all right, so let's go back to detail and let's talk a little bit about working with details. So I'm gonna go into our portrait session that we were looking at before, and I'm going to Let's just go back to our original image, which I like a lot, and I'm gonna zoom into it at 1 to 1. So I'm looking at it, and it's a little bit soft. If I'm looking at 1 to 1, which is fine for a portrait. It's nice, but I would like a little bit more Christmas on her glasses and on her hair, that kind of stuff. And so I'm gonna come into the detail area, and this is where sharpening happens now. I think it's a mistake. Um, that light room has started to increase sharpening from the beginning, so it used to be maybe two versions ago. Light room would put your images at about 25 on the amount, so you can see that there's an amount here of sharpening. They would usually put it about 25 was kind of normal, normal sharpening for every every image that comes in, and now I find that it comes in 40 which is way...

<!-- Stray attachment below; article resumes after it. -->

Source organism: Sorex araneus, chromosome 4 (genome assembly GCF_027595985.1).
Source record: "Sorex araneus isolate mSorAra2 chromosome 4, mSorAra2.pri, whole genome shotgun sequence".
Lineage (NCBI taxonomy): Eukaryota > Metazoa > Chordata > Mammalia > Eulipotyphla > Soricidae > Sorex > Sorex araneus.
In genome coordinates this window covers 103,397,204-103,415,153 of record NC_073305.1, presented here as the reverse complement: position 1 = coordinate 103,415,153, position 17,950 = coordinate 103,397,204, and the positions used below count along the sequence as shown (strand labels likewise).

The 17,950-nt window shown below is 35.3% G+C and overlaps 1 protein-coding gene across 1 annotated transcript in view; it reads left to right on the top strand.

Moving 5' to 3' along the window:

, way too sharp. Everything looks too crunchy and to crisp. Um, and so I generally try and keep mine around 2025 something like that. That's that's about the right amount of sharpening. So let me explain what these things air these items air about. So amount sharpening amount is how much it's going, because sharpening is just creating contrast at an edge. That's all it's doing, so that if you have an edge that has a light and a dark area, there's there's there's a cliff there, and if you brighten up the white and you darken down the black, that cliff becomes sharper and it looks more sharp, even if it's still not sharp. But it looks sharper because there is a higher contrast between those two edges. So when you tell a sharpening amount, what you're doing is saying, How much do I want to increase the contrast that those edges? And that's what's creating that sharpness. So for me, I don't want that edge to be super crisp. Um, I don't want to sharpen, like, for instance, watch this. If I zoom in here and I take sharpening up to all the way. Look what happens. I'm gonna zoom in further, see, see how it finds every edge of even pixels, and it starts to look like I'm sketching her on. Ah, like with pointillism or something that gets really not good looking, So we don't want to do that, Um, but it makes it really crispy and crunchy and no good. It looks like someone kept saving a J peg over and over and over again. So what I want to do is instead, I want to use a tool that's proper for creating contrast edges, but not everywhere. And that is in the radius. So the radius is a great tool to increase. So what I want to do is I. Instead of increasing the amount, I immediately go to the radius and increase the radius somewhere between, like 1.42 about almost too. So somewhere around there. And you get a lot better, look out of a radius increase than you do out of a sharpening amount increase. And then, of course, detail is further adding a little bit of detail to that. It's very, very subtle, and so it's hard to even see what it's doing. But if you take it to zero and then you take it to 100 just watch closely what it's doing, you'll get a sense of what it's doing. But what it's what is trying to do is is help to find detailed edges and increase that contrast there. So and then masking is specific to, um, usually skin tones. Um, if you mask, you're basically saying, I don't want you to start sharpening until a certain level, and that usually helps to avoid sharpening in like the skin. But it will still sharp in the hair because sees a lot of contrast changes in the hair, but it doesn't see it in the skin, so it avoids the skin and does the hair. It's not always super accurate, so I would rather do those that kind of sharpening on my own by masking using a targeted adjustment like the brush or something like that. So I'm asking. I almost always leave it. Zero radius is always fairly in the middle. Sharpening is always at about 25 or six, and less had to do something heroic. Um, and then detail kind of fluctuates between about 20 and 40 ish. So that's generally my settings for sharpening. Um, the other thing is noise reduction. Um, and this is a great opportunity for you to see. Um, so I'm just gonna click on a bunch of images, and I'm going to go up to library hopes. I'm going to go upto library filter, and I'm gonna go into metadata. There's a great opportunity for you to see metadata in play. So I'm just going to go in and say I want any image that has a I s O of 8000 Let's say 6400 or higher. Okay, so now Iowa, I s 0 6400 or higher, and I'm gonna look for an image, and they're ago. So we're looking at an image of dancers, and I'm just zooming in and and I'm going to zoom in enough that we can see the actual noise, and then I I want to turn off the noise reduction so you can see what the noise reduction is doing. So right now, it still has some noise. And this is 6400. Ah, I eso on a Sony. I think it's in a seven r three or something like that. Um, so I'm gonna turn off the noise reduction, and you can see that there's quite the Sony is a pretty good camera for noise, but you can see there's quiet of it annoys in those shadows and by simply turning on the noise reduction to about 20 or so. It really softens up what looks like that kind of J peg artifact ing. But the thing that I want you to notice is here in the exit sign, which is not important. But it's a good indication of how well it softens the noise, but did doesn't soften the actual edges of things. So watch, this is I go to 2500 watch the exit sign. The exit signs still saved sharp, and the noise in the the shadows here kind of softened up. And I can keep going with that until it's really soft. And still the exit signs stays fairly sharp now. Part of that is because the detail is high. So if I take the detail all the way down, you can see the exit sign got a little sharp, a softer and if you take the detail all the way up you can see that the exit sign get sharper, but also it with the detail all the way up. You end up getting a little artifact ing towards the edges of that exit sign, so it's important to keep the details somewhere in the middle. Um, and luminous noise reduction. There's nothing wrong with a little grain, so feel free to use. Ah, luminous noise reduction, especially with modern cameras, cameras, anything that was made by before, like around 2017 on uh, basically in the canon family, it's like five D Mark four and on is really good at noise reduction. And so a little bit of noise reduction goes a long way. Um, there's also cook color noise reduction, which is generally just sat at 25 just stays the same, and it pretty much works all the time. But if you get to a point where you do have some color noise, this is it's right in the same place. Just simply increase it until the noise disappears, but otherwise just leave it at 25. It should stay that way and and it it it won't matter one way or the other. As long as you keep it at 25 Um, and it's pretty much on every image. If you take that to zero, you will see color noise even in the best of cameras, because the computer has to remove some noise from all digital files. Have a little bit of color noise in them, no matter what I s o your at. So generally speaking, your color noise reduction is just given that your computer is going to do that.